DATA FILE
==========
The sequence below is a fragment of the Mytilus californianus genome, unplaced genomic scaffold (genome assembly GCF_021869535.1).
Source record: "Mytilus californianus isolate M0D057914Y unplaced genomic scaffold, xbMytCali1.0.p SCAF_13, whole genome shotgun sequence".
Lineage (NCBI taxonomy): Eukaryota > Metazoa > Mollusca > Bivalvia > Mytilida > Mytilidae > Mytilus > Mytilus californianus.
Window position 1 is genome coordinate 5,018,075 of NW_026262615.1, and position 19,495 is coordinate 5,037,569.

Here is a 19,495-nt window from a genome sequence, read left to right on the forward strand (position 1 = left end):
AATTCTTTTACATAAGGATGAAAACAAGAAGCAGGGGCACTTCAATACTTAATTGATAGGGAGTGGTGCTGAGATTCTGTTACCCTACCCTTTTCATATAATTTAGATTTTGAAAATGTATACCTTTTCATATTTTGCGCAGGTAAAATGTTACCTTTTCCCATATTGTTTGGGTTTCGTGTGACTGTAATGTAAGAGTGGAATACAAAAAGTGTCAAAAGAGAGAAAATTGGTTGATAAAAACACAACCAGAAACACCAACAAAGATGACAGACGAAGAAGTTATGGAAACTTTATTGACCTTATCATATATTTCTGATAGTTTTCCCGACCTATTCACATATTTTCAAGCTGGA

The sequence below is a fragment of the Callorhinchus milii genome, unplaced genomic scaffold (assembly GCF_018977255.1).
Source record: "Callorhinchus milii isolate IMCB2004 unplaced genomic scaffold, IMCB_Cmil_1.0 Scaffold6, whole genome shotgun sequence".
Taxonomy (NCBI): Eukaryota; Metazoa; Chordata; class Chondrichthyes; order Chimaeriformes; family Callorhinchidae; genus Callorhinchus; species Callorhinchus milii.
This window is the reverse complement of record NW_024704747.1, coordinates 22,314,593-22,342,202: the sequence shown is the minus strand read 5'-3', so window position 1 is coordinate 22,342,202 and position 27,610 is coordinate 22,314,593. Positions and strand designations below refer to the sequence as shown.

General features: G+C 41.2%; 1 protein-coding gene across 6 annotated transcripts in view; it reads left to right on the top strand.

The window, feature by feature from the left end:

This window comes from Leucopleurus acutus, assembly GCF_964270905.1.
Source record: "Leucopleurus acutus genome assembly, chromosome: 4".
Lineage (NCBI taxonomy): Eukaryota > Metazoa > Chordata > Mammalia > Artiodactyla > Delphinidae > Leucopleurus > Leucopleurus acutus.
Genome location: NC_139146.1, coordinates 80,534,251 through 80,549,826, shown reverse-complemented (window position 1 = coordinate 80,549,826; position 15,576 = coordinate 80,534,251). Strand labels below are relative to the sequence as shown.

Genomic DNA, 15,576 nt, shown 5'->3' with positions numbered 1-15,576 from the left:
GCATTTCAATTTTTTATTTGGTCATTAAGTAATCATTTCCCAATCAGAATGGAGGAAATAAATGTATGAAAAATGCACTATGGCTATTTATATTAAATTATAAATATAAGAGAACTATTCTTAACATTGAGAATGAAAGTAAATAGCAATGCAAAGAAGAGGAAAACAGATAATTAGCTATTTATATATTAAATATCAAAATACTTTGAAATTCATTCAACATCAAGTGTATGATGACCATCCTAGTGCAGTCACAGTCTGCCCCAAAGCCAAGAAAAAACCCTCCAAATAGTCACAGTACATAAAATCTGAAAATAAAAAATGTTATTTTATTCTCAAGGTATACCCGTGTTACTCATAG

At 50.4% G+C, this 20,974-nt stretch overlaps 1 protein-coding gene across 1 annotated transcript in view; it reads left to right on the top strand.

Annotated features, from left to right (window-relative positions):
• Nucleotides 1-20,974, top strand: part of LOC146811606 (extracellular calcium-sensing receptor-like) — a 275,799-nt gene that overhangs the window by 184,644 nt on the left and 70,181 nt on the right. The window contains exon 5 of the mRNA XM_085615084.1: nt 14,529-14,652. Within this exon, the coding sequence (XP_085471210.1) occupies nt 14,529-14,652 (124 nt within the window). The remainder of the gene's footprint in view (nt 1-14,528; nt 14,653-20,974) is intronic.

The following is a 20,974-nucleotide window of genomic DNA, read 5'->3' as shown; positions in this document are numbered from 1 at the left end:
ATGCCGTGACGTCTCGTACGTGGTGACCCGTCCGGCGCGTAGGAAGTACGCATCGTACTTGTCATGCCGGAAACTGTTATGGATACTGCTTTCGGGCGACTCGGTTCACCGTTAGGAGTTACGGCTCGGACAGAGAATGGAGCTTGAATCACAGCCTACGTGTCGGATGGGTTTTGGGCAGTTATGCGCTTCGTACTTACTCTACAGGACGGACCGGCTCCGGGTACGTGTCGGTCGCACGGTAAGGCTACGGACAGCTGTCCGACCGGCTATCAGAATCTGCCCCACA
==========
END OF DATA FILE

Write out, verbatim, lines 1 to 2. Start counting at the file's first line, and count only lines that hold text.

The sequence below is a fragment of the Mytilus californianus genome, unplaced genomic scaffold (genome assembly GCF_021869535.1).
Source record: "Mytilus californianus isolate M0D057914Y unplaced genomic scaffold, xbMytCali1.0.p SCAF_13, whole genome shotgun sequence".